Glasgow bin lorry driver ‘sorry’ for his part in crash

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A Glasgow bin lorry driver whose vehicle killed six people when it careered out of control has apologised for his part in the tragedy.

Harry Clarke, 62, told the Mail on Sunday he is still “devastated” and said “not a day goes by” when he does not think about the crash which happened days before Christmas in 2014.

Mr Clarke, speaking a week before the fifth anniversary of the tragedy, blacked out while behind the wheel in George Square on 22 December.

He was blamed for the crash in an official inquiry because he had not revealed his medical history, which included an episode where he was said to have fainted while working in a previous job as a bus driver.

2014: The bin lorry mounted the pavement and hit pedestrians in Glasgow
Image: 2014: The bin lorry mounted the pavement and hit pedestrians in Glasgow

Mr Clarke told the newspaper: “I am devastated at what happened. There’s all these poor people that are not here and those who were injured.

“It has been made out that I don’t care about what happened. There’s not a day goes by I don’t think about it.

“I’m sorry for the part I played in 2014. It was an accident. If I thought for a minute it was all my fault I’d jump off a bridge.”

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Erin McQuade, 18, and her grandparents Jack Sweeney, 68, and Lorraine Sweeney, 69, from Dumbarton, were among those killed.

A coffin leaves the church after the funeral of Erin McQuade and her grandparents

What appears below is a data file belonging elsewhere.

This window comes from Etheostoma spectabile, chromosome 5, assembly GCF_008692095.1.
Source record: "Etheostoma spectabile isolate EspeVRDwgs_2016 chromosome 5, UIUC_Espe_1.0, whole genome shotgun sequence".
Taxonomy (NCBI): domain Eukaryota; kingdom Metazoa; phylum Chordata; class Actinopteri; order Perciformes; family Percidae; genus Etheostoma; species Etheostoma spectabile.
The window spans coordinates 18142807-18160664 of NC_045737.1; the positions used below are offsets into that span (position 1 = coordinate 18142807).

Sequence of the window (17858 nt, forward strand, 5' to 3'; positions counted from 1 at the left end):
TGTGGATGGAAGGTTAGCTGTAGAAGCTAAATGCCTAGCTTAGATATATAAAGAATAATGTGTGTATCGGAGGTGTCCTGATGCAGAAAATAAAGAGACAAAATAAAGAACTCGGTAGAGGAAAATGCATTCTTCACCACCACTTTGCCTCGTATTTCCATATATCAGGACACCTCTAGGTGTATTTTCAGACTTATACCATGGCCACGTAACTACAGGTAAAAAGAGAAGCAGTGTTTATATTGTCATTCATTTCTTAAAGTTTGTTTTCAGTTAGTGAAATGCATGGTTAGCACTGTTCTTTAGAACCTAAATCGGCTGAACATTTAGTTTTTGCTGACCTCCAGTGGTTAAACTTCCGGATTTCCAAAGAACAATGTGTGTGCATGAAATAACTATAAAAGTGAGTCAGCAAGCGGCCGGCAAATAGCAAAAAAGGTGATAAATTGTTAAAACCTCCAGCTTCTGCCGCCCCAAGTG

Image: A coffin leaves the church after the funeral of Erin McQuade and her grandparents

Stephenie Tait, 29, and Jacqueline Morton, 51, both from Glasgow; and Gillian Ewing, 52, from Edinburgh, also died in the crash.

A further 15 people were injured when the Glasgow City Council truck veered out of control.

It had travelled along the pavement in Queen Street before crashing into the side of the Millennium Hotel in George Square.

The inquiry heard evidence over five weeks at the city’s Sheriff Court in July and August 2015.

The probe heard that it took just 19 seconds for the tragedy to unfold.

Numerous members of the public saw Mr Clarke unconscious, slumped forward in the driver’s seat, during the course of the incident.

The inquiry also heard he had a history of health issues dating back to the 1970s – including a previous blackout in 2010 when at the wheel of a stationary bus – but had not disclosed his medical background to his employers or the DVLA.

Glasgow bin lorry driver Harry Clarke ‘sorry’ for his part in crash that left six dead

A Glasgow bin lorry driver whose vehicle killed six people when it careered out of control has apologised for his part in the tragedy. Harry Clarke, 62, told the Mail on Sunday he is still “devastated” and said “not a day goes by” when he does not think about the crash which happened days before Christmas in 2014.

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